• A faulty battery

Always start your diagnostic with the most simple things.

  • Closely examine the battery connections and make sure they are clean and tight.
  • Unplug or disconnect the wires on the alternator. Examine the connectors, plugs, and wires for rust, corrosion or damage.
  • Check that the drive belt or serpentine belt is not too loose or shows signs of damage. Consult your repair manual for the belt's service schedule.
  • Take your battery to a local auto parts store and have them test the battery.

This pre-diagnostic procedure can save you a lot of time and headaches. You may be tempted to blame the alternator when the culprit could be hiding behind a loose or corroded wire or connector, or a bad battery.

The following sections will help you test the charging circuit to give you a more precise idea of where the problem is located.

Work With a Charged Battery

Before doing any tests on the alternator or charging system, make sure the battery you are using has at least an open volt charge of 12.4 volts. This will help you get more accurate results.

Measure open circuit voltage.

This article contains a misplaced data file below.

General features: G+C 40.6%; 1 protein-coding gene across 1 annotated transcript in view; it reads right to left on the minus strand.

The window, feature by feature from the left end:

Measure open circuit voltage.

2. Charging Voltage Output Test

You can use a digital multimeter to determine if the charging system is providing a good charging voltage to the battery.

If you are working on a Honda or Acura model, you might want to turn on the headlights or some other accessory while conducting this test. Most of these models use a load detection circuit that activates the charging field circuit to charge the battery; otherwise, you'll only get battery open voltage (around 12.4 V) when conducting this test. If necessary, consult your repair manual.

  1. Set the transmission to Neutral (manual) or Park (automatic).
  2. Engage the emergency brakes.
  3. Open the hood.
  4. Measure open circuit voltage across the battery posts by setting your voltmeter to DC volts. You should get around 12.4 volts; otherwise, charge the battery or have it checked at your local auto parts store.